Reminiscing on the good ole days reminded me to always find time to play.
I never told anyone this, but when I was a kid approaching my teenager years I was quite the sports sensation. I didn't have any merchandise fashioned after me or a lucrative endorsement deal or anything crazy like that, I just had clout and name recognition that went as far as the corner of my block.
It wasn't succeeding in minor league baseball that gave me street credibility in South Philly; I tried my hands at that once though and almost lost and eye. Nor was it football that had the "youngbulls" on the blocks trying to fill my shoes; I tried that too and nearly broke my nose.
The competitive activity that solidified me in the hood's Hall of Fame was none other than curb ball, a simple game that saw either two people or teams standing on opposite sides of the pavement attempting to make a basketball bounce off the curb. This only worked if you had a small enough block.
It may sound mundane, but it wasn't; it was awesome! And the best thing about the game was that it was safe -- my body was at no risk of being injured. Until the street lights would come on, we'd be outside playing ball, having tournaments, making up rules as we go along and like Who's Line Is It Anyway, the points didn't matter. During halftime, we would race to the corner store for a shopping spree.
Overwhelmed with the amount of stuff you could buy at eleven with a dollar, we would browse the aisles and then eventually wind up with similar stuff -- a "youngbull" quarter hug and three different bags of chips, which would eventually be all mixed into our individual plastic carrying bag -- we called it a party bag.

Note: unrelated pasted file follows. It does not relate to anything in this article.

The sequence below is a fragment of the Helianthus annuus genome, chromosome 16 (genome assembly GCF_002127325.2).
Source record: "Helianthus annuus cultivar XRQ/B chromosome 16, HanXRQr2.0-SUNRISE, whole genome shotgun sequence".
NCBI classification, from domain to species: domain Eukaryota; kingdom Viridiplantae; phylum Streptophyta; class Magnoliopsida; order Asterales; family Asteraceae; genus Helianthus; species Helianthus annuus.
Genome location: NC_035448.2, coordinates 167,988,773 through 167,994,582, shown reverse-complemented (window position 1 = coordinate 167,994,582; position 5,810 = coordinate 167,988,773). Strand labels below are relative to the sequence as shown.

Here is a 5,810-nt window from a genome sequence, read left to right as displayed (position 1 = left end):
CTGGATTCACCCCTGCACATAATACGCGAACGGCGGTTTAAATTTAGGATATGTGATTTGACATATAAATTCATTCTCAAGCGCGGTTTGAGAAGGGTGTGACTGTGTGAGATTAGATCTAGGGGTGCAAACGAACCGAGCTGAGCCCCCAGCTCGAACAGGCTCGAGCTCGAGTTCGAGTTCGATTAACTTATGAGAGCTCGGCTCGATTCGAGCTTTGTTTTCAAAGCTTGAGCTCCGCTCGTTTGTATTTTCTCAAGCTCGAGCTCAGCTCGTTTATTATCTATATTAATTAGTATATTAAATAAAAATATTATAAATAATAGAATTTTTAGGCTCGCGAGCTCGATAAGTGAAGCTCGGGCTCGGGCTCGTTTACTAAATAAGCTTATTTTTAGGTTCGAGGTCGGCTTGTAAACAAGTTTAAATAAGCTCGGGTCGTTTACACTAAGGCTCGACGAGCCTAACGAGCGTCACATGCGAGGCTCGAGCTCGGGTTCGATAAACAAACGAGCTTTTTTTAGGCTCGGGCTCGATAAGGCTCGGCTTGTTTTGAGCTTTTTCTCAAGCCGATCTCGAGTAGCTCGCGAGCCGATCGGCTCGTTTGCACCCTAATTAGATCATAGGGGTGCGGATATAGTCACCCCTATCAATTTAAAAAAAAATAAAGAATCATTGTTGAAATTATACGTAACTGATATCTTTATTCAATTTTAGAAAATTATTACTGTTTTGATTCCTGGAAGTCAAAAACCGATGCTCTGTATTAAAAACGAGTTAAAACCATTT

Once snack time was over and the game was back on the smiles and giggles went away -- we we're at war. Our scorekeeping system was flawless and easy to remember: Two points for a basic shot, if it bounced twice, then you'd double the points. If you made the ball bounce with your back against your home that was three points. Standing on your top step was a whopping six points; if you made the shot backwards that was 10 points. The biggest achievement was a rainbow: shooting over a car when it drives through the block.
I thought my generation -- actually just the guys on my block -- invented the game. I'll never forget the day I was heading into the city for an event and saw a group of kids from the neighborhood playing the game I championed for years. I was so taken aback that I went up to them and said:
"What are you guys doing?"
"Playing curb ball, you want to play?" said one of them.
I told the crew that I had created this game, and not only did they not believe me, they didn't care. Just wanting to play, one of the kids threw me the ball.
"Ok, but its got to be quick," I said, alerting him that due to my prior commitments we could only play up to 10.
I laced up my boots, stretched for a few second and then we played. The result was I let him win -- or so I like to think. I exited the block and they continued to do the exact thing I did nearly fifteen years ago.
The moral to this story is that life gets real, and it sometimes you just have to stop, play and remember what makes you smile. It's the little things that keep you sane.
Thanks for reading. Until next time, I'm Flood the Drummer and I'm Drumming for JUSTICE!